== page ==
Udāna 1: Bodhivaggo
The Chapter (including the Discourses) about the Awakening (Tree)


6: The Discourse about Kassapa


Thus I heard:
at one time the Gracious One was dwelling near Rājagaha, in Bamboo Wood, at the Squirrels' Feeding Place.

Then at that time venerable Mahākassapa was dwelling in the Pepper Cave, and was afflicted, suffering, and very sick. Then venerable Mahākassapa at another time arose from that affliction. Then this occured to venerable Mahākassapa when he arose from that affliction: “Well now, I should enter Rājagaha for alms.”

Then at that time five hundred devatās were ready and eager to offer almsfood to venerable Mahākassapa. But venerable Mahākassapa, after refusing those five hundred devatās, having dressed in the morning time, after picking up his bowl and robe, entered Rājagaha for alms, (going) to the poor streets, to the wretched streets, to the weaver's streets.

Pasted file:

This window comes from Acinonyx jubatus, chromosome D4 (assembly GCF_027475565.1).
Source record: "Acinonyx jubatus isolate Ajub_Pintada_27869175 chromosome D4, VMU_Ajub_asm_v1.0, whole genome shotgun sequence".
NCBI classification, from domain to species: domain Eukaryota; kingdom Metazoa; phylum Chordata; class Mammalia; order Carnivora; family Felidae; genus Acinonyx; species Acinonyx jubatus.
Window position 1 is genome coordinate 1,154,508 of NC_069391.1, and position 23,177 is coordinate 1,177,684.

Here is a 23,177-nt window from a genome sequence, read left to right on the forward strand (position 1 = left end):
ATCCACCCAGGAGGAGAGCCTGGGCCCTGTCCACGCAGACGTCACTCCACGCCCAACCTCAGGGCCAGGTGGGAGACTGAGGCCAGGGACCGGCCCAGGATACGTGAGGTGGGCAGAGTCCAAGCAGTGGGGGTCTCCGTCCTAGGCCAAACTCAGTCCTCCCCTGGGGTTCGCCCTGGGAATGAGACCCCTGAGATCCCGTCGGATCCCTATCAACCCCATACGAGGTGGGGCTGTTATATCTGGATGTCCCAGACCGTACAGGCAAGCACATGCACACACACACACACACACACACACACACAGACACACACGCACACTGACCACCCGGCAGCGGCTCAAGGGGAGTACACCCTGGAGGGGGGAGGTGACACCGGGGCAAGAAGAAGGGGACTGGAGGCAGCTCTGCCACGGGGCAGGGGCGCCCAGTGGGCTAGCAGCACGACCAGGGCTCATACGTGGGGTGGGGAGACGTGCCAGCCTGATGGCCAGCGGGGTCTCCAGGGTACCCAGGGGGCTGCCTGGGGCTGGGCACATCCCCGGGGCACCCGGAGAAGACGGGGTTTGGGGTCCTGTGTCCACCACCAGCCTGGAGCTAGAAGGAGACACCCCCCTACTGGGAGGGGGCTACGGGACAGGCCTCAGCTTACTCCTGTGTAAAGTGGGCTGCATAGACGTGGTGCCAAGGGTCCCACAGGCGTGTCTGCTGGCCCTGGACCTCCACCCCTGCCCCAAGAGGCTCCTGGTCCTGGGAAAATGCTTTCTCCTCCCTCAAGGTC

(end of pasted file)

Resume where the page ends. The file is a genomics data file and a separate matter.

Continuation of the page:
The Gracious One saw venerable Mahākassapa walking for alms in Rājagaha, (going) to the poor streets, to the wretched streets, to the weaver's streets.

Then the Gracious One, having understood the significance of it, on that occasion uttered this exalted utterance:

“Not nourishing another, well-known,   controlled, established in the essential, The Commentary states that anaññaposiṁ here can also mean not nourished by another, though it is hard to see how such an epithet can apply to an almsman! The Commentary defines aññāta as meaning either well-known, or its opposite, unknown! Udānavarga (33-23) reads: Ananyapoṣī hy ājñātā, which suggests that the Sanskrit redactor(s) understood that the first meaning was the original.01
With pollutants destroyed, rid of faults:   him I call a brāhmaṇa.” Āsava is literally an outflow or overflow; pollutant, which is the translation adopted here, is semantically identical in meaning, from Latin polluere, to wash over, to defile.02